And in all of that complexity, I am clear beyond any shadow of reasonable doubt, that the long term self interests of every individual (even the most wealthy and powerful in the current system) is tied up in us delivering security of life and liberty to every individual.

And if you think things are diverse now, wait until the economic brakes come off and every individual has the freedom to self actualise and explore whatever sets of possibility spaces they responsibly choose (where such responsibility includes conscious risk mitigation for all significant risks to others and the environment we all share), in whatever self selected groupings arise.

In this sense, I am all for evonomics, which to me means evolving our economic system (in the classical sense of economics being the management of our household, in the largest sense of our joint house, this planet we live on), beyond its current myopic focus on markets and money as management tools.

And I see that being in the nature of the systemic playing fields we create, the sorts of boundaries and incentives, at recursive levels.

Actually doing that will require a detailed knowledge of all the strategic levels of highly evolved systems, as well as a sound knowledge of complex systems, ecology, quantum mechanics, automation, biology, engineering, and many other disciplines.

That is as simple as it gets.
Try making it any more simple, and it aint going to work!

This is not a trivial issue.
And it is a real issue.
And it does seem to me to be an issue that has real solutions that will work in the real world.

[followed by]

This is not the Land of Cockaigne.
I am not for a moment suggesting that all comforts and pleasures are immediately at hand.

I have survived a terminal cancer diagnosis by essentially ignoring all of the deep biological demands for comforts and pleasures and doing what seemed most likely to optimise my survival probabilities.

I am suggesting that survival needs for all would be met, with a reasonable margin.
I am suggesting that such is in fact a requirement if anyone is to be serious about exploring any of the infinite sets of possibilities available to be explored.

I am not suggesting that freedom is without constraint.
I am suggesting that we are continually doing our best to optimise freedom within the constraints of social and ecological responsibility.
And that is not a simple exercise.

I am also clear that the incentive sets delivered by markets are not compatible with universal abundance of anything.

Put another way – poverty for many is a systemic feature of any market based system.

I live at 42 deg South, the cells on the roof of my house operate at about 16.8% efficiency and deliver a little over 230 KWhrs/yr/m^2.
Higher efficiency cells in equatorial desert regions can do a lot better.

Put simply, in a strategic sense, multi national corporations tend to be cheating strategies on the general cooperative framework that most people live in. The entire finance and political systems tend to be generally characterisable as cheating strategies.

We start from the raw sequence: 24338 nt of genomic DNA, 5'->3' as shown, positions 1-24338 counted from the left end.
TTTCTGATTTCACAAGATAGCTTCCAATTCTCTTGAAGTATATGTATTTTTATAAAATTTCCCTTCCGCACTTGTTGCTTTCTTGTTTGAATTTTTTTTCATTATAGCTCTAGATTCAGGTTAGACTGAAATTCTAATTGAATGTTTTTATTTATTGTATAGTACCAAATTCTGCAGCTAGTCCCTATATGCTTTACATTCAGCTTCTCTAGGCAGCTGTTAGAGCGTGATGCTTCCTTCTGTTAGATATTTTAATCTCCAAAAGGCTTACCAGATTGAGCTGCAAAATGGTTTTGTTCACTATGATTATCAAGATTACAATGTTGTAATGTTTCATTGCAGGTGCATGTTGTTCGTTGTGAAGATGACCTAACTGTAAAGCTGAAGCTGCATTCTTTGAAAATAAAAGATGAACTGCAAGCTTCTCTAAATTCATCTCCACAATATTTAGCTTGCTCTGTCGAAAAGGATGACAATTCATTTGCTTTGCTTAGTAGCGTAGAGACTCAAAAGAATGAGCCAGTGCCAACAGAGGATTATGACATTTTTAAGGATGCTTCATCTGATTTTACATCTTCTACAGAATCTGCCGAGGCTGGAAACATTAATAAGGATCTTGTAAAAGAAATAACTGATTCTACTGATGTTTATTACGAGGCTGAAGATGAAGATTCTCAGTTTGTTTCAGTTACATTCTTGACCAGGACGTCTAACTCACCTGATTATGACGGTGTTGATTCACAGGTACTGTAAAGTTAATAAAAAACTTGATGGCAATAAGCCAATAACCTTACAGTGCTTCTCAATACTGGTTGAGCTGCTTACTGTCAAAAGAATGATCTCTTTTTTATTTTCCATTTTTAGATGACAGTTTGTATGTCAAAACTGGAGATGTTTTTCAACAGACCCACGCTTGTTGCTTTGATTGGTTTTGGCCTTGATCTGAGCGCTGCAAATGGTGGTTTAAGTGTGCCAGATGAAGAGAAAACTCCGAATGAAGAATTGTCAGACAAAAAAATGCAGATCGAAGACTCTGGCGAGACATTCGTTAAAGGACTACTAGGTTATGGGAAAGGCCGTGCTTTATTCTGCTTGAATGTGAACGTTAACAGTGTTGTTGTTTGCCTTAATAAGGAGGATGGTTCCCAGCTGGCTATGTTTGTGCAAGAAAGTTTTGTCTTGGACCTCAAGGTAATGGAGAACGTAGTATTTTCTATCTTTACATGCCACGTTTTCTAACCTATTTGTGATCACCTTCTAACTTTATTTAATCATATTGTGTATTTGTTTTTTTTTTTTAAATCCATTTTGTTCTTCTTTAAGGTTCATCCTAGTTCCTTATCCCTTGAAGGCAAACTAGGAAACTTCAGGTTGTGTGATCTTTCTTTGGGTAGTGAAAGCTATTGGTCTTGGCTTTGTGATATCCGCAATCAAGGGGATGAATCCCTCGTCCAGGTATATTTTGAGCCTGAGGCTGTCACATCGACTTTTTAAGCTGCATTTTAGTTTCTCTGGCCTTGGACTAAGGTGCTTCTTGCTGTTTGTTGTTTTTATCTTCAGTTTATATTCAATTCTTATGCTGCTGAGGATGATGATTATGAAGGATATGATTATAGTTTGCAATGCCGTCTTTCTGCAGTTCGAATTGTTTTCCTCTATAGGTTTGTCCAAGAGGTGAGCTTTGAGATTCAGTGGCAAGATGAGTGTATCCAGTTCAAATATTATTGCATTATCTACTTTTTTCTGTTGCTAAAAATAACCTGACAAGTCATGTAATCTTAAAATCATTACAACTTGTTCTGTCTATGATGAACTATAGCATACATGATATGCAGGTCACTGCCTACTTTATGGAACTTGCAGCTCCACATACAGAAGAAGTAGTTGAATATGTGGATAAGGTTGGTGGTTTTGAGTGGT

Games theory is clear, unless there are effective mechanisms in place to detect and punish cheating strategies, all cooperative entities are vulnerable to cheating, and that gets ugly quickly.

Cheating strategies have taken over.

That makes the entire system unstable, for everyone, cheats and cooperators alike.
If the cheats are too short sighted to see where their long term interest lies, then the results will not be pretty.

I am still cautiously optimistic that enlightened self interest will prevail, and we will all benefit from automation.
After 30 years of running a software company, I know it is possible, and I also know it is not a trivial set of projects.

[followed by]

Hi Peter

I see how difficult this is to get.

I agree that for most of history markets did provide high social utility in terms that promoted the general welfare, as long as there were sufficient strategies present to prevent dominance by cheating strategies. I have said that consistently.
I am not focused on the past, but on the future.

And the legal systems are now so dominated by the interests of the money systems that no other systems are possible in practice. One cannot control land without a source of money to pay land taxes. One cannot travel without paying travel taxes, etc.

Competency loss prevention is simply another name for short term self interest in an environment dominated by short term incentive systems (quarterly profit statements).

At the deeper level human behaviour is dominated by two major strategic classes which are context sensitive.
In groups where there are sufficient resources for all to have a “fair” share, we can be highly cooperative.
In groups where there are insufficient resources for all to have a fair share, we become very competitive.
That can vary, over context, space and time, and we can display multiple simultaneous modalities in situations with multiple simultaneous contexts.
We have many levels of subconscious context identification and behaviour/strategy selection mechanisms.
We have many levels of subconscious systems that prevent us from consciously anticipating our own behaviour in competitive situations (for to do so would make us vulnerable to exploitation by opponents capable of reading hints of choices – basic games theory, theory of moves stuff).